Jeremy Tuber

The platitude and the platypus, and what they have to do with small business marketing and advertising

Small business marketing advice: the platitude versus the platypus

Have you ever heard of a “platitude” before?

I’ve always found it kind of a funny that platitude sounds a lot like a “platypus.” There’s a big difference between them though: the platypus is an exceptional animal that is so distinctive, that people stop and stare at it. Have you ever seen one of these buggers? They’re crazy looking. Conversely, the platitude isn’t so unique. In fact, it causes people to yawn and become disinterested and disengaged. So if you’re tracking, platypus=good; platitude=not good.

So what is a platitude?

A leading marketing expert in Phoenix, AZ described a platitude like this, “Words are phrases that are drearily commonplace and predictable. They lack power to evoke interest because of their overuse or repetition. Nevertheless, they are stated as though they were original or significant.”

Below is a quick list of platitude perpetrators to look out for. How many times have you seen them in other small business videos, marketing, and advertising?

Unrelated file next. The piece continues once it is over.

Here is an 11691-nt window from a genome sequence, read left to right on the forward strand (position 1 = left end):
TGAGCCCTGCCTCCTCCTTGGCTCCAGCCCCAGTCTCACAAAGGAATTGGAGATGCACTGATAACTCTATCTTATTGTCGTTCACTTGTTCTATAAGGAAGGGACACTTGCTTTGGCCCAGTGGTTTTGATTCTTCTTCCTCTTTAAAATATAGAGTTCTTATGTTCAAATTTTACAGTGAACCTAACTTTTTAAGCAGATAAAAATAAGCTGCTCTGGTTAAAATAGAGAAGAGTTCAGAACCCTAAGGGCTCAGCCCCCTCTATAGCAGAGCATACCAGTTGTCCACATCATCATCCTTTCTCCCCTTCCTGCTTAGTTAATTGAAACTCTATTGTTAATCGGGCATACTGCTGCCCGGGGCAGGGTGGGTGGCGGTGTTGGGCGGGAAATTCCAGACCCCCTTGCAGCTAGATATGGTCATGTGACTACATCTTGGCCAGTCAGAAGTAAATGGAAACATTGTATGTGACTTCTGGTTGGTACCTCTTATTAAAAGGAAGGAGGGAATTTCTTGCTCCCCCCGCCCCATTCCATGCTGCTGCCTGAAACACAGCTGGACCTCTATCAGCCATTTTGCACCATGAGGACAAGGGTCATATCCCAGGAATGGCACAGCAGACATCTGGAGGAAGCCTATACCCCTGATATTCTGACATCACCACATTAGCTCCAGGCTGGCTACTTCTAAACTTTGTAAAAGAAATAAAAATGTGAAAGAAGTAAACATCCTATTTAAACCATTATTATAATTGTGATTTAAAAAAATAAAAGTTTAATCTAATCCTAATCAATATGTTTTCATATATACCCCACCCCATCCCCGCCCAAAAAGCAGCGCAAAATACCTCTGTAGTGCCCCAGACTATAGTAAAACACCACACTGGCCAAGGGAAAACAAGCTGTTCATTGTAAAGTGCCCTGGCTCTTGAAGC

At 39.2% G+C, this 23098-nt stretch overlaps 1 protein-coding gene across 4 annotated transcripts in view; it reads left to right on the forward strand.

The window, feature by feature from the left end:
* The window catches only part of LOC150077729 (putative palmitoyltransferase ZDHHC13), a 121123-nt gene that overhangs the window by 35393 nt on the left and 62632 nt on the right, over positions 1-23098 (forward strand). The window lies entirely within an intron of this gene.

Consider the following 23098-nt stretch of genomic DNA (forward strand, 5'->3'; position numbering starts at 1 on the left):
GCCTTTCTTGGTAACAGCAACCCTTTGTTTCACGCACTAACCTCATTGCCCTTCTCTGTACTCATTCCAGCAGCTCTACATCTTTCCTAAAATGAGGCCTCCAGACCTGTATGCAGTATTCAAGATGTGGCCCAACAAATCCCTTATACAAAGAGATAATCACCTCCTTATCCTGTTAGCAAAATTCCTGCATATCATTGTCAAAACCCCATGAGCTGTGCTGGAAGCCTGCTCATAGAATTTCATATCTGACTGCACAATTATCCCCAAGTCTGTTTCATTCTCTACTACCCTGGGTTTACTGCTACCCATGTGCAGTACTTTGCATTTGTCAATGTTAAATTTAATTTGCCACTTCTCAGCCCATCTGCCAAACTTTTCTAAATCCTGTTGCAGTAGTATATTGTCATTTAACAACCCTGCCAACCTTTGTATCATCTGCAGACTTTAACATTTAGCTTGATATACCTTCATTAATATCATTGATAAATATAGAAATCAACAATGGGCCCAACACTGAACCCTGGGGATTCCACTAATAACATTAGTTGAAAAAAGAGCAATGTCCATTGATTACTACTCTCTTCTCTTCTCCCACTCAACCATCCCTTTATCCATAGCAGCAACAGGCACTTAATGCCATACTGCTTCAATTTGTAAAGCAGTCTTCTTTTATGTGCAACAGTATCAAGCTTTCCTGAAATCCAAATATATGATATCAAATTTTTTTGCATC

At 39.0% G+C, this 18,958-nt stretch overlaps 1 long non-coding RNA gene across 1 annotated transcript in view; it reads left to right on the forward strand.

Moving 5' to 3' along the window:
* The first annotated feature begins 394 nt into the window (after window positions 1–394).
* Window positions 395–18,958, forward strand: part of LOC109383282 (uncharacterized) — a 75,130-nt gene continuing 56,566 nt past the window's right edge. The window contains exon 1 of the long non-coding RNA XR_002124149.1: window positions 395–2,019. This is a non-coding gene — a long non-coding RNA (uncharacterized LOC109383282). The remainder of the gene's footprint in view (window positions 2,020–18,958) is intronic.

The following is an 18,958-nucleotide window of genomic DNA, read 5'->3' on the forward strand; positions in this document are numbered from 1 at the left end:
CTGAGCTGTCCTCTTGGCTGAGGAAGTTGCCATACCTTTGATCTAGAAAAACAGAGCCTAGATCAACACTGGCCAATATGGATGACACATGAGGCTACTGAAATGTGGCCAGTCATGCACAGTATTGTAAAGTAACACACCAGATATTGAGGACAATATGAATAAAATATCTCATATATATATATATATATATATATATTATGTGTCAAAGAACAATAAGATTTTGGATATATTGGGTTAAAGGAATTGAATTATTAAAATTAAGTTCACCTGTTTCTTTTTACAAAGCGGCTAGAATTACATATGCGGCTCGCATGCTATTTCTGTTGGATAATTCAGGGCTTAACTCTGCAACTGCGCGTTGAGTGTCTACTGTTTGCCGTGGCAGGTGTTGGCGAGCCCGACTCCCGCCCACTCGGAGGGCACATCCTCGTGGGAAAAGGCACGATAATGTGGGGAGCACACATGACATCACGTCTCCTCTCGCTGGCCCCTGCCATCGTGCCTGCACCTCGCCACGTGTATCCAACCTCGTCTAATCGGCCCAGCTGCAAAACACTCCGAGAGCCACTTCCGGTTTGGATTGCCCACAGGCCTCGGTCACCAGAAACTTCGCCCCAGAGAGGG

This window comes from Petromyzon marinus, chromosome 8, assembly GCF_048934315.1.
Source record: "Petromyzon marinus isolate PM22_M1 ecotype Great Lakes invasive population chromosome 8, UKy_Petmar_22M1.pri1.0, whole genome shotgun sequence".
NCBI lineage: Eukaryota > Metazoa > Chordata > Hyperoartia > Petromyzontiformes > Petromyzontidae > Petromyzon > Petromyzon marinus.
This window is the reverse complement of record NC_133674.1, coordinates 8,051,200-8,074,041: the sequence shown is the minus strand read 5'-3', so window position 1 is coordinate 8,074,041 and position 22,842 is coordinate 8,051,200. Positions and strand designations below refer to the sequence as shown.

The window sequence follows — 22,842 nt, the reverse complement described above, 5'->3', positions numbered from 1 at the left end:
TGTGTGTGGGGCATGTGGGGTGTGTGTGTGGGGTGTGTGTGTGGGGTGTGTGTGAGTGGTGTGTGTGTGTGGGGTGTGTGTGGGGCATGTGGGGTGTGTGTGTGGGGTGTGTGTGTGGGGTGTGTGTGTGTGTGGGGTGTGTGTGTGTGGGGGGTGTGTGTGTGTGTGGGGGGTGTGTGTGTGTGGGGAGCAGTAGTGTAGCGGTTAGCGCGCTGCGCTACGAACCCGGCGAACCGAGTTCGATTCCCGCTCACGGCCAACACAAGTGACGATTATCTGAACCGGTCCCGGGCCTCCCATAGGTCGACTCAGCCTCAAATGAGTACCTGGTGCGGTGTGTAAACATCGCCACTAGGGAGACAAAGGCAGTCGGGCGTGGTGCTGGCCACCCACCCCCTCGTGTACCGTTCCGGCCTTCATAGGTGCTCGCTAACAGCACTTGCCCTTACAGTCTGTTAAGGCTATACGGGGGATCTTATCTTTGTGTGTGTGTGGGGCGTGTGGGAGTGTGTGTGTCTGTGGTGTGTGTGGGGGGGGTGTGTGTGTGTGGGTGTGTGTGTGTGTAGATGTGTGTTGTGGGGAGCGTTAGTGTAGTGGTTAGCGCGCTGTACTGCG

* We’re the fastest
* More honest
* Best service
* Get the job done right
* Largest selection
* Most convenient
* We’re experts

The above claims are positive—don’t get me wrong, but how often have you watched an online promo video or sifted through trade ads that all looked and said the same thing? When small business use lazy platitudes in their marketing efforts prospects and consumers don’t see any originality or differentiation, they become disinterested. Everything becomes white noise, and sales don’t happen.

By using platitudes (e.g., “we’re the best,” or, “our customers love us”) in marketing and advertising, you’re in effect telling your prospects that there really isn’t any difference between you and the competition, and there’s no real reason they should choose to do business with you. If your marketing and advertising says the same thing as everyone else, you’ll get lost with everyone else.

Because you’re investing hard-earned money into your business you want to get the most out of your investment, and that means making sure whoever does your marketing and advertising can make your projects unique and effective.

What you can conclude here is that in order to get more customers, better customers and get the absolute most out of your marketing and advertising dollars you have to discover and bring out what’s unique about you. Different is good, in fact, being different is essential—if you’re not unique, you’re invisible.

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